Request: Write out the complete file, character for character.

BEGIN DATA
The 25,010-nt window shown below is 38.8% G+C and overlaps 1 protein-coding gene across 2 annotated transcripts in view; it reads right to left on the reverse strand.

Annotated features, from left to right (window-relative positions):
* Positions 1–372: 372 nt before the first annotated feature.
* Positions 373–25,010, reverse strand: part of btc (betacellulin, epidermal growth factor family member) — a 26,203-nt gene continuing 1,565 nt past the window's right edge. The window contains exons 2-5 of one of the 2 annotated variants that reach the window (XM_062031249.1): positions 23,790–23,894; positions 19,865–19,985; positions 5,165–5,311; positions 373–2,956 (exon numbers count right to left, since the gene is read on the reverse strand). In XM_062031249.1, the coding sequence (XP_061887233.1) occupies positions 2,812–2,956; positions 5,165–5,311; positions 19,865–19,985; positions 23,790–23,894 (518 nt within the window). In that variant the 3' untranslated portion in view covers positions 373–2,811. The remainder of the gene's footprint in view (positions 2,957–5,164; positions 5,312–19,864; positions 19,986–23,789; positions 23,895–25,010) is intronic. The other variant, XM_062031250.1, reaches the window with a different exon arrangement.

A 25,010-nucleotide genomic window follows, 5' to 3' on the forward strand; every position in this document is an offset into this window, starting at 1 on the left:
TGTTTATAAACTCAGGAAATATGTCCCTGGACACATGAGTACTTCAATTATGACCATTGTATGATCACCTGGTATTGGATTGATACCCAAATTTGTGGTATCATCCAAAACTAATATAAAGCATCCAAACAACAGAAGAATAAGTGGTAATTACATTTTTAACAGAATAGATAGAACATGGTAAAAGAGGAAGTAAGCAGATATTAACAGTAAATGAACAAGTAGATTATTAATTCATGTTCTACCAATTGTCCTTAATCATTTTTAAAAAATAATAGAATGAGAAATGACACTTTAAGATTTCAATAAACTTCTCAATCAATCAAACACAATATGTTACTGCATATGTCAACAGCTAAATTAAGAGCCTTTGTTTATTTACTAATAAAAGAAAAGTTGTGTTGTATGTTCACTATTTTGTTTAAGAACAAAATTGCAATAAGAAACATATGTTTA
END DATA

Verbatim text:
The 25,010-nt window shown below is 38.8% G+C and overlaps 1 protein-coding gene across 2 annotated transcripts in view; it reads right to left on the reverse strand.

Annotated features, from left to right (window-relative positions):
* Positions 1–372: 372 nt before the first annotated feature.
* Positions 373–25,010, reverse strand: part of btc (betacellulin, epidermal growth factor family member) — a 26,203-nt gene continuing 1,565 nt past the window's right edge. The window contains exons 2-5 of one of the 2 annotated variants that reach the window (XM_062031249.1): positions 23,790–23,894; positions 19,865–19,985; positions 5,165–5,311; positions 373–2,956 (exon numbers count right to left, since the gene is read on the reverse strand). In XM_062031249.1, the coding sequence (XP_061887233.1) occupies positions 2,812–2,956; positions 5,165–5,311; positions 19,865–19,985; positions 23,790–23,894 (518 nt within the window). In that variant the 3' untranslated portion in view covers positions 373–2,811. The remainder of the gene's footprint in view (positions 2,957–5,164; positions 5,312–19,864; positions 19,986–23,789; positions 23,895–25,010) is intronic. The other variant, XM_062031250.1, reaches the window with a different exon arrangement.

A 25,010-nucleotide genomic window follows, 5' to 3' on the forward strand; every position in this document is an offset into this window, starting at 1 on the left:
TGTTTATAAACTCAGGAAATATGTCCCTGGACACATGAGTACTTCAATTATGACCATTGTATGATCACCTGGTATTGGATTGATACCCAAATTTGTGGTATCATCCAAAACTAATATAAAGCATCCAAACAACAGAAGAATAAGTGGTAATTACATTTTTAACAGAATAGATAGAACATGGTAAAAGAGGAAGTAAGCAGATATTAACAGTAAATGAACAAGTAGATTATTAATTCATGTTCTACCAATTGTCCTTAATCATTTTTAAAAAATAATAGAATGAGAAATGACACTTTAAGATTTCAATAAACTTCTCAATCAATCAAACACAATATGTTACTGCATATGTCAACAGCTAAATTAAGAGCCTTTGTTTATTTACTAATAAAAGAAAAGTTGTGTTGTATGTTCACTATTTTGTTTAAGAACAAAATTGCAATAAGAAACATATGTTTA